Risers And Sliders: Week Three

Written by Aaron Aloysius on September 21, 2010




Risers



Brooks Reed DE Arizona

In a very good display of his pass rush ability, Reed had highly-touted sophomore tackle Riley Reiff back on his heels all night. The Arizona defensive end generated good push on contact while also showcasing his speed off the edge, beating Reiff around the corner for a very nice sack. A former fullback, Reed plays with a lot of ferocity and a tremendous motor, as was seen on Iowa’s final drive. When an Iowa back tried to meet him head-on in blitz pickup, Reed plowed his way through the poor RB and notched his second sack of the game.



At a shade below 6’3” and 255 lbs., Reed doesn’t possess great size, nor is he a special athlete. However, his ever-churning motor and good speed off the edge should appeal to many teams, especially one that run a 3-4 defense. Because of his style of play, Reed could be a nice fit as a 3-4 OLB, perhaps even getting a chance to play inside as well.



Virgil Green TE Nevada



Green had his coming out party in the season opener against Eastern Washington, hauling in seven passes for 144 yards and two touchdowns. With that in mind, his meager Week 3 stat line (2 rec., 35 yards) may not seem all that impressive. However, the undersized tight end stood out as a blocker, repeatedly taking out defenders on QB Colin Kapernick’s long runs. Without him, Kaepernick wouldn’t have been able to gain 148 yards on the ground and run in 3 TDs.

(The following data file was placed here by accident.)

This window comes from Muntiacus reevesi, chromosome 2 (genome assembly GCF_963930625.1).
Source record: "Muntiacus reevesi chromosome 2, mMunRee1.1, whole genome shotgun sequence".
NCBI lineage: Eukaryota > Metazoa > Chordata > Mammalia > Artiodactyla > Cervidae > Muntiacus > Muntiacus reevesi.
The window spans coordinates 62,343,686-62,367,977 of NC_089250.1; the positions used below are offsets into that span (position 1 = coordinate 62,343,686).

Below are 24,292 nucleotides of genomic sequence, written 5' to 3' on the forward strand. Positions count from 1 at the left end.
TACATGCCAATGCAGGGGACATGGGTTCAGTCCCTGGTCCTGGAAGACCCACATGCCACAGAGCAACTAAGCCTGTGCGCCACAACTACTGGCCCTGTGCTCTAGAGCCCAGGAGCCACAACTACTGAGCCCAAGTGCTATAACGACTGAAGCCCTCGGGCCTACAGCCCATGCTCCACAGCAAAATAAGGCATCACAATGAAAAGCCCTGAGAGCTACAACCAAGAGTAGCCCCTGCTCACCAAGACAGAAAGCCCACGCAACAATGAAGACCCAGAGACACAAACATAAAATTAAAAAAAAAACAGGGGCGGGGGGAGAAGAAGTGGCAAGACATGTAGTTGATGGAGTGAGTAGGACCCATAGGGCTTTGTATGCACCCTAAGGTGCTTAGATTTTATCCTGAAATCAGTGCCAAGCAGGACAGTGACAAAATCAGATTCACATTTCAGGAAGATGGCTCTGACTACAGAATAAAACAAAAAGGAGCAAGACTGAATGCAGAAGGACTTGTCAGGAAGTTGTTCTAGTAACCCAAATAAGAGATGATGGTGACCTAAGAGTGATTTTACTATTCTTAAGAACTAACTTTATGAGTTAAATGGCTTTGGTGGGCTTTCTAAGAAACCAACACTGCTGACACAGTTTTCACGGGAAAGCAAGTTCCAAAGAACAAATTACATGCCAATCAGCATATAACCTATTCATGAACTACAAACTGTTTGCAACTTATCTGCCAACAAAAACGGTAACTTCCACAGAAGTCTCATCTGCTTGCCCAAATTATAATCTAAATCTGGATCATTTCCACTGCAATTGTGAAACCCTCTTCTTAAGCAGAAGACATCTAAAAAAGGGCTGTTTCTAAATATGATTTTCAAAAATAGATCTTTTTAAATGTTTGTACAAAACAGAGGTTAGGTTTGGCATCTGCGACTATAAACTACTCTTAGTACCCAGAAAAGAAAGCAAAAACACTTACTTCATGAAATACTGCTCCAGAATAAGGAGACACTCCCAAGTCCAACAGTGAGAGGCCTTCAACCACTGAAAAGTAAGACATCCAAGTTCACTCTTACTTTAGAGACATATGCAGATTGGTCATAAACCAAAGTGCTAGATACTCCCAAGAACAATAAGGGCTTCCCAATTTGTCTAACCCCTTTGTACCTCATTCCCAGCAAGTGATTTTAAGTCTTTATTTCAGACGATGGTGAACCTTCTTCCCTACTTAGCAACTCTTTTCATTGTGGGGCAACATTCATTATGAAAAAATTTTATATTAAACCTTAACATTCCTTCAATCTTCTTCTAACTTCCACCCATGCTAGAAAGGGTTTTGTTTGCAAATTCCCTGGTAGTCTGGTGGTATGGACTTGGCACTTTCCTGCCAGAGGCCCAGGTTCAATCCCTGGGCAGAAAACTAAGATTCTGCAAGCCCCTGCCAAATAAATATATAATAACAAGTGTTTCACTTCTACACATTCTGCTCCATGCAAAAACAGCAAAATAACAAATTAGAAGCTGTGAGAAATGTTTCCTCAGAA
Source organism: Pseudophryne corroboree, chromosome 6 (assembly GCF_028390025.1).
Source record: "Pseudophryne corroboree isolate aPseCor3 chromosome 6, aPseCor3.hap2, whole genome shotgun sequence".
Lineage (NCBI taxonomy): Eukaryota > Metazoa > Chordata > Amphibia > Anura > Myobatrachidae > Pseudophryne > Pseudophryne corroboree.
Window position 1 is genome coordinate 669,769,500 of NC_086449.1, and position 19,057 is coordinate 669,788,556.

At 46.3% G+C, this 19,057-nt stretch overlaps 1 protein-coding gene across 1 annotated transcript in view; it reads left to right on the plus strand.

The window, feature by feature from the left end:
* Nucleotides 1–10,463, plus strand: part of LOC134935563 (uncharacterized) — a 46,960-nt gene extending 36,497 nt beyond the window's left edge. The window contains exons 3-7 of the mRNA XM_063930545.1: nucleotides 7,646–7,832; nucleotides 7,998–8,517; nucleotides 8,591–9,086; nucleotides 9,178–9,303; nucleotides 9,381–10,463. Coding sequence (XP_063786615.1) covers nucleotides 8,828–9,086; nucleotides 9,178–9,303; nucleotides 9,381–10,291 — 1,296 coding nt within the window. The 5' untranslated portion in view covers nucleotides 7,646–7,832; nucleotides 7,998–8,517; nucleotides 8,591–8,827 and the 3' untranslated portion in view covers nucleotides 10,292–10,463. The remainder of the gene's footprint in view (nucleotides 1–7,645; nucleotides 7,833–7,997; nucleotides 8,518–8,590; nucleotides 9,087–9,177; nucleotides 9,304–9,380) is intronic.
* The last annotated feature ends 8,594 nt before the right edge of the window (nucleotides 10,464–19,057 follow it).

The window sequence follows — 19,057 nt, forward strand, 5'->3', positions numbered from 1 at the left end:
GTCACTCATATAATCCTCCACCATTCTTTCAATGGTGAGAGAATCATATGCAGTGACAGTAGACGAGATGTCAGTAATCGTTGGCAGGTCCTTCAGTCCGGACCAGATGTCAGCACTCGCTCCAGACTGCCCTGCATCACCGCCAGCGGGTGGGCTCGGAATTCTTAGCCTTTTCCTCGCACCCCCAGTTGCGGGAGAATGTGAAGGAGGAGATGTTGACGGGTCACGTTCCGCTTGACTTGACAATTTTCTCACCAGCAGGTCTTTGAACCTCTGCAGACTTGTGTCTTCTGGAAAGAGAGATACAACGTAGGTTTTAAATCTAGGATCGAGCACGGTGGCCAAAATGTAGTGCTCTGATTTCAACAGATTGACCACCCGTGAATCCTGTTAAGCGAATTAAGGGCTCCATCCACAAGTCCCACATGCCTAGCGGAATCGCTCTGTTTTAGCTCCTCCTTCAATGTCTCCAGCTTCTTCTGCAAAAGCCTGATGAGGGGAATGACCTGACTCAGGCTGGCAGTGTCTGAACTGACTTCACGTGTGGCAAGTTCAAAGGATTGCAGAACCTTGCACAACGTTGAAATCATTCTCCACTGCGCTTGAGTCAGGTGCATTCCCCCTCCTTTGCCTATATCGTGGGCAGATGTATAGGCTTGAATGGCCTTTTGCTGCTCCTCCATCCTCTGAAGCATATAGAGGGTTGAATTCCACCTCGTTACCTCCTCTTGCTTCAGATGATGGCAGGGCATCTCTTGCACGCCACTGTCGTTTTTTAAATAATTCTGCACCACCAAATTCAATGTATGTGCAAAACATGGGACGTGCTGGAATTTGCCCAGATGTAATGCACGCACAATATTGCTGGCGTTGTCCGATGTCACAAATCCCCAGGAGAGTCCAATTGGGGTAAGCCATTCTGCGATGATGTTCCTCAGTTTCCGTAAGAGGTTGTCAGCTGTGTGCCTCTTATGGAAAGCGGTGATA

With his size limitations, Green isn’t going to be an effective in-line blocker at the next level. However, his willingness to go after guys downfield should make teams more confident in his ability to seal off second level defenders and become the kind of move tight who can do enough as a blocker to get him and his strong receiving skills on the field.



Kelvin Sheppard LB LSU



Sheppard has played this well this season, including in the opener against North Carolina. However, he did have some problems bringing down UNC’s ball carriers, going into tackles without much force or proper technique. For that reason, it was great to see a more explosive Sheppard show up Saturday night against Mississippi State.



The LSU LB notched eight tackles, as well as 1.5 TFL. He also pressured QB Andrew Reiff on an ill-advised throw in Patrick Peterson’s direction, resulting in a pick. Sheppard’s ability to be physical playing downhill and effective in coverage should make him a very good three down linebacker at the level. And if he continues to play mean in the middle, the 6’2″, 246 pound linebacker could have a chance at sticking inside at the next level.



Da’Quan Bowers DE Clemson



Bowers has upped his commitment to football, showing up to summer practice 20+ lbs. lighter than he did in ‘09. And it’s shown on the field: while not necessarily more explosive than he was in previous years, Bowers more consistently flashes the ability to beat offensive tackles and chase down running plays. Against Auburn, Bowers notched a half sack and was credited with two QB hurries. His three tackles for loss reveal how disruptive he was in the Saturday night matchup.